Being kind to others boosts mood and wellbeing more than being kind to yourself, new research finds.
It may be partly because being kind to others helps nurture social relationships.
People tend to feel greater pride in themselves after doing a good deed for others than when they do a good deed for themselves.
The results come from a study of almost 500 people.
Some performed acts of kindness for others, like picking up litter or buying a friend a cup of coffee.
Others performed acts of kindness for themselves like taking a day off work or doing more exercise.
The study’s authors explain why doing things for others increases wellbeing:
“…as people do nice things for others, they may feel greater joy, contentment, and love, which in turn promote greater overall well-being and improve social relationships and so on.
Indeed, substantial evidence indicates that experiencing frequent positive emotions leads people to be more trusting of others, to form more inclusive social groups, and to include others in their sense of self.”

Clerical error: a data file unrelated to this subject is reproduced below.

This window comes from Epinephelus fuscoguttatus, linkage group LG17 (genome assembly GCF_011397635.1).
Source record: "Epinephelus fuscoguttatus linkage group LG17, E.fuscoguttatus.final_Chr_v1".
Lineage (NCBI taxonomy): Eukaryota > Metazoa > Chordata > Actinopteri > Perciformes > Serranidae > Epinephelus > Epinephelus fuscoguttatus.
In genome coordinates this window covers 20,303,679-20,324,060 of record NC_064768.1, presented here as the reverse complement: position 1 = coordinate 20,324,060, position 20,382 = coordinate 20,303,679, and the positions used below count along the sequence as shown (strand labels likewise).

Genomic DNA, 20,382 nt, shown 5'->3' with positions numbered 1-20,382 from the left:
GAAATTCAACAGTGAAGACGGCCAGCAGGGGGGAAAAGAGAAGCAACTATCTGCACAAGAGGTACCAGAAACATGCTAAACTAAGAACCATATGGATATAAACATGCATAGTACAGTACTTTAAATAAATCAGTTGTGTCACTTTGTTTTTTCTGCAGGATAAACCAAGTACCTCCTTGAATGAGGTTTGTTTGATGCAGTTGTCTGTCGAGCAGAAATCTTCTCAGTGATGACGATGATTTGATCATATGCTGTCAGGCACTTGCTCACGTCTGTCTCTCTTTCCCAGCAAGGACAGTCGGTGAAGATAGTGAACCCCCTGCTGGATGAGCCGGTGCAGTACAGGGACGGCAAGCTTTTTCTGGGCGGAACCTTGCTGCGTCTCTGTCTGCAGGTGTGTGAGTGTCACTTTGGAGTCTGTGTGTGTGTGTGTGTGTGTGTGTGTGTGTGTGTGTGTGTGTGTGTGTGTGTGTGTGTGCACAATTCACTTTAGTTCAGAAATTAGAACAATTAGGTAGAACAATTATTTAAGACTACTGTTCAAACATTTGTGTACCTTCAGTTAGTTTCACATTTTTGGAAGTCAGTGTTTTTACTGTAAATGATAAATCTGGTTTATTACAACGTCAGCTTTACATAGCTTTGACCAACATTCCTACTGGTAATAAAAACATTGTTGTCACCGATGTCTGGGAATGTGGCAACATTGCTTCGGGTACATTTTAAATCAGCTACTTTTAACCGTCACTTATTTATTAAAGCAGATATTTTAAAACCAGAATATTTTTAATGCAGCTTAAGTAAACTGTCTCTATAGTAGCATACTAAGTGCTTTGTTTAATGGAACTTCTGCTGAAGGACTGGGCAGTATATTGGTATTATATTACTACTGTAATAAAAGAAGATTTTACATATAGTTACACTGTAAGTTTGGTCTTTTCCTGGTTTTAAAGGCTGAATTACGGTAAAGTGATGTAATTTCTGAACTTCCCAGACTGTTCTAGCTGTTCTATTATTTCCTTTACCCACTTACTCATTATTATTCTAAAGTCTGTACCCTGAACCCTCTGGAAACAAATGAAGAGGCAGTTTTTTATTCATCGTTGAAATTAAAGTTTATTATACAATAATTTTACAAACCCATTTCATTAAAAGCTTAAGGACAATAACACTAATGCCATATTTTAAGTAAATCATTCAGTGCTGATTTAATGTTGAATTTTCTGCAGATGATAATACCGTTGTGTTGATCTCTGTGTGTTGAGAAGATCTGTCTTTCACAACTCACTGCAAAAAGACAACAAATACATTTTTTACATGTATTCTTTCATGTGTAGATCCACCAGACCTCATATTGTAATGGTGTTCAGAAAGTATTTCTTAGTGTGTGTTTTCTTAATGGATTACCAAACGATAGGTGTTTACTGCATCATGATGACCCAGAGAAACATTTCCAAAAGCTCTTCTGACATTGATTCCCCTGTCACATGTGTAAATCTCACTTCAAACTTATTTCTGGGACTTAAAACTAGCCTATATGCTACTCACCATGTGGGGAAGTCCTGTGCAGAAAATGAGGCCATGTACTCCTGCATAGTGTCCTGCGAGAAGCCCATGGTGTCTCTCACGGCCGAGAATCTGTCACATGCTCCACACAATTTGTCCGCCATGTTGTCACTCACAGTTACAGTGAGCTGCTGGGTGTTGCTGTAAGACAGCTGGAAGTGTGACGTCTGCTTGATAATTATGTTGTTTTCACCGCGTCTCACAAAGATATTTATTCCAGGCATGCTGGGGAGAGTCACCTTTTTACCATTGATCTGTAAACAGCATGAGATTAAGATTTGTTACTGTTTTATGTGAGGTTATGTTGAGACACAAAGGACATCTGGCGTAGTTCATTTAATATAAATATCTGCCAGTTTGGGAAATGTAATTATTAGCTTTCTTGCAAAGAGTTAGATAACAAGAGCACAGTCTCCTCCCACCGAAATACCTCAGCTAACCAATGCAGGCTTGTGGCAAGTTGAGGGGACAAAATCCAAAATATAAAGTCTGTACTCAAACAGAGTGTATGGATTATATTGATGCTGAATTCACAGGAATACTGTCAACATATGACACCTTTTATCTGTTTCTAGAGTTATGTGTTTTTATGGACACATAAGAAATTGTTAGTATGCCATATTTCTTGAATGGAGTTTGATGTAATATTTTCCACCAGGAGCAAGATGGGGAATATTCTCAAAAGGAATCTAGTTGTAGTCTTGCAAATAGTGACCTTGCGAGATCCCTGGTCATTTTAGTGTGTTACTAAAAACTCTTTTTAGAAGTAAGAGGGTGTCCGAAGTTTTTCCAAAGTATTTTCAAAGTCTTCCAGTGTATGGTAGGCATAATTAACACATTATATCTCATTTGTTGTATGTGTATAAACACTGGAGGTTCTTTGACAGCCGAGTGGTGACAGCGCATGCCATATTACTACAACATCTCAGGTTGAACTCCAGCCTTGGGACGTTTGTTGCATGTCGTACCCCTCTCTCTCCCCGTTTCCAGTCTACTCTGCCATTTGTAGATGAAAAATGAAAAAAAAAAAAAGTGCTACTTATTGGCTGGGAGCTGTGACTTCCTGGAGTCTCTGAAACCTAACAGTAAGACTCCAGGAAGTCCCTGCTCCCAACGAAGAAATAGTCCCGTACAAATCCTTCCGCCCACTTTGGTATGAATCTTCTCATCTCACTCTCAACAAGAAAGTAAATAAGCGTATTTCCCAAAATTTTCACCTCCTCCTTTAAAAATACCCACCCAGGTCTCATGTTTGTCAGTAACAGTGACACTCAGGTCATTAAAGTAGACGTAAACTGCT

In contrast doing nice things for oneself…
“…does not appear to lead individuals to feel greater positive emotions and fewer negative emotions, perhaps because the hedonic benefits are short-lived and/or are neutralized by hedonic costs (like guilt).
In addition, self-focused behaviors in the current study were often solitary and may have offered fewer opportunities to improve relationships.
Indeed, including others in one’s experiences appears to be an important component for such experiences to improve well-being.”
The authors conclude:
“When it comes to the pursuit of happiness, popular culture encourages a focus on oneself.
By contrast, substantial evidence suggests that what consistently makes people happy is focusing prosocially on others.
The results of this study contribute to a growing literature supporting the benefits of prosocial behavior and challenge the popular perception that focusing on oneself is an optimal strategy to boost one’s mood.
People striving for happiness may be tempted to treat themselves.
Our results, however, suggest that they may be more successful if they opt to treat someone else instead.”
The study was published in the journal Emotion (Nelson et al., 2016).